“To get lucky is not a business model.”
An unknown author
Some years ago, I was invited to participate in a one-day strategic meeting arranged by a major company. As the company’s CEO explained, the business units’ strategies had already been formulated earlier, and the meeting was a kind of final presentation. They invited me as an independent observer, and my role was to challenge these strategies.
There were four business units in the firm, and the head of each took the stage for an hour to present the unit’s strategy. All the presentations looked similar – they began with mission statements and corporate values followed by long-term goals, market analysis, and key strategic initiatives. Listening to the first speaker, I was confused by the vagueness of the latter. According to the presentation, the unit was going to “create value-added solutions for the customers” and launch “highly profitable cutting-edge products.” No details about the products and solutions were provided. I thought they would be described in some supplementary materials, but there were none. Finally, the head of the unit left the stage accompanied by applause.
The second presentation was a copy of the first. The head of this unit used a little bit different wording presenting the strategy and also informed the audience that the unit was about to start “a large-scale cost-cutting program” and an “efficiency enhancement project” without mentioning any particular details. When she was about to finish and to receive her share of applause, I raised my hand and asked where and how I could look at a more nuanced version of the strategic plan. She answered that this version didn’t exist and that it was the “strategical” meeting, not a “tactical” one. “All the details will be elaborated along the way of the strategy implementing process.” I looked around, but nobody seemed concerned or surprised.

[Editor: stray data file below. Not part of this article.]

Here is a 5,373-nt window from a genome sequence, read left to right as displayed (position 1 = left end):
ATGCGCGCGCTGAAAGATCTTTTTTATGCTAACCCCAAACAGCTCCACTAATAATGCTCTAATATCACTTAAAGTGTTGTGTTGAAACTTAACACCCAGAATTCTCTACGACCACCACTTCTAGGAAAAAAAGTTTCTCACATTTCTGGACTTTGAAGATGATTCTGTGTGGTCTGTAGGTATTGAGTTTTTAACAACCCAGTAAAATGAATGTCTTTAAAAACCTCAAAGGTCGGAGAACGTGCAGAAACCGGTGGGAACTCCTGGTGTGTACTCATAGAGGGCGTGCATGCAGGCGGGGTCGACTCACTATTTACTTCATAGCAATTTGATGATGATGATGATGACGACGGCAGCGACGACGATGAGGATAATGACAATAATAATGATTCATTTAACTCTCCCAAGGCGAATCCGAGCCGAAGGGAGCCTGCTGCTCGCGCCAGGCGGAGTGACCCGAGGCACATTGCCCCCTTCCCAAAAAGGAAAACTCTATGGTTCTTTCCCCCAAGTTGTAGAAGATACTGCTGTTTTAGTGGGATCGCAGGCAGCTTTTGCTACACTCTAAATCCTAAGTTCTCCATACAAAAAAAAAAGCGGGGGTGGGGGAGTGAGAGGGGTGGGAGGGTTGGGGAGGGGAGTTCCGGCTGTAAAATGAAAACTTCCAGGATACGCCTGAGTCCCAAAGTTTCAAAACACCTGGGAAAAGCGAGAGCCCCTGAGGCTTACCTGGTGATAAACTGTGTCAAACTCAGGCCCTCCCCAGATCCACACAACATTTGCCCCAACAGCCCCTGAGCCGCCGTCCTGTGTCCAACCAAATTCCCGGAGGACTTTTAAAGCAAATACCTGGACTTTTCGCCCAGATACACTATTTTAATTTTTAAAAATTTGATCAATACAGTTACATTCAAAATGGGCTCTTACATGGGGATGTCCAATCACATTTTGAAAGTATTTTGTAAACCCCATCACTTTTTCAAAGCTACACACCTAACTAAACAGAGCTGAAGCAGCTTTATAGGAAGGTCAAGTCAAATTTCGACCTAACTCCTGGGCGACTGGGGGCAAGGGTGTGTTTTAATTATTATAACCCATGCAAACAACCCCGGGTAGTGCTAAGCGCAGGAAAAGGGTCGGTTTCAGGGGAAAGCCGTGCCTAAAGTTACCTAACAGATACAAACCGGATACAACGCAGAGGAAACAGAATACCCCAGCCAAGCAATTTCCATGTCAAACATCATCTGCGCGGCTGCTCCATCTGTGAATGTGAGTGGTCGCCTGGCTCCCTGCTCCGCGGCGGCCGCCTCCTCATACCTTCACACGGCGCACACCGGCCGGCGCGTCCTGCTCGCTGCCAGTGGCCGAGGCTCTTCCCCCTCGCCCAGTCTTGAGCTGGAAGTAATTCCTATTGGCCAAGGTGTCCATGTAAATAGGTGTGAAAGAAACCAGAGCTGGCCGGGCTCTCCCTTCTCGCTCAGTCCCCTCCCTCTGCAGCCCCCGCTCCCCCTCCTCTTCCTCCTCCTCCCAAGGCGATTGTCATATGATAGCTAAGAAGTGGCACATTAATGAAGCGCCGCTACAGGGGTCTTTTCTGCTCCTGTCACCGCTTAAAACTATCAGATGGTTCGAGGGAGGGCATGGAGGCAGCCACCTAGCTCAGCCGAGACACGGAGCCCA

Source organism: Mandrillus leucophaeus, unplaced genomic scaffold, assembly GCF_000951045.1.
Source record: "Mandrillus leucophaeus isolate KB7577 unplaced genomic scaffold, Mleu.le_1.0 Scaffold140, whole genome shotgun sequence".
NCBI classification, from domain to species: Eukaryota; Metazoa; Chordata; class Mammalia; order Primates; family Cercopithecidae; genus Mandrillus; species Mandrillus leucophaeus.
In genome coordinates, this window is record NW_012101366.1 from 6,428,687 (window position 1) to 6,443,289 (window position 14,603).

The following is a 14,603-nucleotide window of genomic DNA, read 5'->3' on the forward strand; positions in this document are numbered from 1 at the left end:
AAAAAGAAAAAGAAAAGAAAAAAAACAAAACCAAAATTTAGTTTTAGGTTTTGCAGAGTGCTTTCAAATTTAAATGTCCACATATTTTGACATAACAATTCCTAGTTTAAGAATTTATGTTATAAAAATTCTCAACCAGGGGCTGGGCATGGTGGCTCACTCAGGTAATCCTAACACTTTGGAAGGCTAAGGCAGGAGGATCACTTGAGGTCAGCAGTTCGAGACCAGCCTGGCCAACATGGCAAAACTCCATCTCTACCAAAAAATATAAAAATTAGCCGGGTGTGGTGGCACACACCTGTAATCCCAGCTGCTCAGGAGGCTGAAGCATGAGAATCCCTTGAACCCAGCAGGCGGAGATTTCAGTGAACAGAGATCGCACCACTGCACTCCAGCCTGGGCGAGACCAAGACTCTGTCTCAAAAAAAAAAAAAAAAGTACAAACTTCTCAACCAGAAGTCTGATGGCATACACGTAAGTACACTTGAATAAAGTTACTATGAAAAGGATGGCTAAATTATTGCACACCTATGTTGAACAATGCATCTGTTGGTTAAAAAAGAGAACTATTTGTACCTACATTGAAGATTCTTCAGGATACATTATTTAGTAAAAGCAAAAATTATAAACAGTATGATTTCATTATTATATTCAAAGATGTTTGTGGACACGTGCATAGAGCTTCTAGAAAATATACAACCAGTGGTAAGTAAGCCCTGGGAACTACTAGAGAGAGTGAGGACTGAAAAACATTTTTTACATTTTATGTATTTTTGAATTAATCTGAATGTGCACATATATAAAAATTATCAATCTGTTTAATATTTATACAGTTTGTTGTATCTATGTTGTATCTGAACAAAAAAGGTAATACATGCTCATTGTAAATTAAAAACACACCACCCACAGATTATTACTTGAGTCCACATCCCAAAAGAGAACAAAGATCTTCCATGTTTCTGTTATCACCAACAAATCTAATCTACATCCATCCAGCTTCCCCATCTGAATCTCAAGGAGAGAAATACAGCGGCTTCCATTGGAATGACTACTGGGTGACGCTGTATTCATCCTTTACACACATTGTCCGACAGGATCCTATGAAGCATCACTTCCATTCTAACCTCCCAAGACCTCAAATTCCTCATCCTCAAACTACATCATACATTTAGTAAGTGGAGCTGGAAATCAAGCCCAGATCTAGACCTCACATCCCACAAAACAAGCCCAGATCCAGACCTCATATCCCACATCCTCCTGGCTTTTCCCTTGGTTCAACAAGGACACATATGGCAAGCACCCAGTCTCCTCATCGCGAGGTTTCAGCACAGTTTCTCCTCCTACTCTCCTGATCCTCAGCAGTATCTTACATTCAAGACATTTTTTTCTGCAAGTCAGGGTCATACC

Goals and ways to them
On the one hand, strategic documents shouldn’t look like day-to-day action plans. They have to reflect the direction in which a company will move. In today’s world, “a step-by-step long-term plan” sounds like an oxymoron. Any organization needs to adapt its operational action plans to fast-changing reality nearly on a daily basis. On the other hand, if a company proclaims long-term strategic goals, its leadership must ensure the strong cause-effect relationships between the goals and the actions they will take. Otherwise, there is no way to believe that these goals will be achieved.
Being formulated this way, the strategy becomes a good intention. The CEO and executives make everyday decisions hoping they will help the business reach long-term objectives. But it may happen only by chance, as even a broken clock is right twice a day. A strategy is not a list of intentions, such as to reduce some costs or to launch “highly profitable cutting-edge products”; it contains the answers to the particular questions:
- What customers (or customers’ segments) the organization plans to win, and why?
- What needs do they have?
- What values will the firm create for the customers through products and additional services? How will these values help the company to win the competition?
- What place will the company take in the market value chain, and how will it help create new values?
- What inner changes should the company make to provide customers’ values?
- Why and how will it help the business reach its goals?
The strategy must be coherent. It provides consistency and integrity, helping the heads of different departments work in unison and moving the company towards its long-term objectives. The strategy is a sort of social agreement between all the governance process participants, from the board members to the middle-level management. It maintains a shared understanding of goals and actions to be taken among them. And this is what strategy exists for.